Play On Words Talk About Leather CD Jackets for "Suns Of God"

For those that are not familiar with your work, how did Play On Words become a group?

It was really just law of attraction, everything has been organic since we met. In high school we were two individual artists but through features, we built up chemistry and really started pursuing the sound you hearing now.

What was the inspiration behind "Icons"?

The track (ICONS) made us think about our day-to-day lives and everything we’re working towards. Even the instrumentation of the beat felt iconic, and it painted a perfect backdrop for what’s to come, which we wanted to foreshadow through our lyrics.

Early this year you guys dropped Suns of God. What inspired this release?

Innovation and individuality were the intent for the Leather CD Jackets. The music was the inspiration. In collaboration with Lvxwa, we created a timeless avant-garde accessory to match the lasting impression of the music.

One thing that stood out to me was the unique packaging of Suns of God. We live in a digital age yet Play on Words decided to defy the odds and present music in a leather cd jacket. Would you mind sharing the mindset behind this innovative packaging move?

The Leather CD Jackets were a seamless illustration of the music. Honestly, the designing of the case and production of the music was brought together through a unique creating session between the artists and designer. It’s amazing what a group of high-minds can achieve in the right environment.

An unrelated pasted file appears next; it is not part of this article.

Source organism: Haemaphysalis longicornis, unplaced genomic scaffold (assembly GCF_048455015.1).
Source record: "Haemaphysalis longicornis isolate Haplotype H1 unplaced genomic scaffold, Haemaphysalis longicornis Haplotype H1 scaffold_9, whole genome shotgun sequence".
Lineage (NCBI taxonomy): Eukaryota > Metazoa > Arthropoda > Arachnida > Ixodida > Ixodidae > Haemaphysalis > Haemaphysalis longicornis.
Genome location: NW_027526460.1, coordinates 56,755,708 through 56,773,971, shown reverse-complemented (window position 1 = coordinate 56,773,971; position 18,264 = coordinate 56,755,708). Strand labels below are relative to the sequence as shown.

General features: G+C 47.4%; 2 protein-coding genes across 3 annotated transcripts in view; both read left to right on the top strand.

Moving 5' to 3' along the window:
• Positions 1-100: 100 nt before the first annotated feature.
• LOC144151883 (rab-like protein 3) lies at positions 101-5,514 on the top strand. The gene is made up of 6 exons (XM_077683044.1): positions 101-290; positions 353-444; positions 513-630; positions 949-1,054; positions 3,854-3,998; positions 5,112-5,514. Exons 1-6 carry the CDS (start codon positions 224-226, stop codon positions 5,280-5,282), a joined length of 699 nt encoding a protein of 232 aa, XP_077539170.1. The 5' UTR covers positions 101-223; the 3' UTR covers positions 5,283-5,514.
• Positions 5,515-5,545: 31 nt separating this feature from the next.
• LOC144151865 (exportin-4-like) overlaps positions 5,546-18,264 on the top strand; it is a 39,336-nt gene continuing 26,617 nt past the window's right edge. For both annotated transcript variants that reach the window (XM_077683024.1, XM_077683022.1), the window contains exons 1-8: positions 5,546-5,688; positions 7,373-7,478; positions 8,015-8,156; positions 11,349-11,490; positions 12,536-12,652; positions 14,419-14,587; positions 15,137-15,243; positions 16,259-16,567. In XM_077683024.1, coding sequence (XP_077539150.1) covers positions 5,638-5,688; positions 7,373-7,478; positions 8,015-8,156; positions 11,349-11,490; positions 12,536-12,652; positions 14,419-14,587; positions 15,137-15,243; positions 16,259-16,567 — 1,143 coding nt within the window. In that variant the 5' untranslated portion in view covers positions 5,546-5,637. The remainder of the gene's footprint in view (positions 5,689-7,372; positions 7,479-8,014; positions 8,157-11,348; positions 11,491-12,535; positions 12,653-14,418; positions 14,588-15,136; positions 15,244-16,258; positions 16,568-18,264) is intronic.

What is on the horizon for Play on Words for the rest of 2014?

The rest of 2014 is all about growth. Traveling is definitely a top priority in expanding our audience, as well as building a strong foundation for Las Vegas hip-hop. All while we continue to give people nothing less than useful music.

The Truth About Music PR by Quin Marshall

You have a booming fashion website that is niche centered. When did you decide to start handling PR for musicians?

Why thank you! Ok, bear with me. I don’t meant to be long winded but I believe in being clear and concise. If someone can learn something valuable from this interview then I've done my job!

So, I’ve worked for huge corporations for over 10yrs before I started my PR firm and my fashion website, I left corporate in 2010 after working for for 5yrs as a successful marketing and public relations executive. At the turn of the year in 2010, I decided I wanted to be more fulfilled and make a difference in lives. So I went on a limb and decided to start my business and help people directly and be rewarded by the outcome of the feeling of helping an individual get from point A to point B.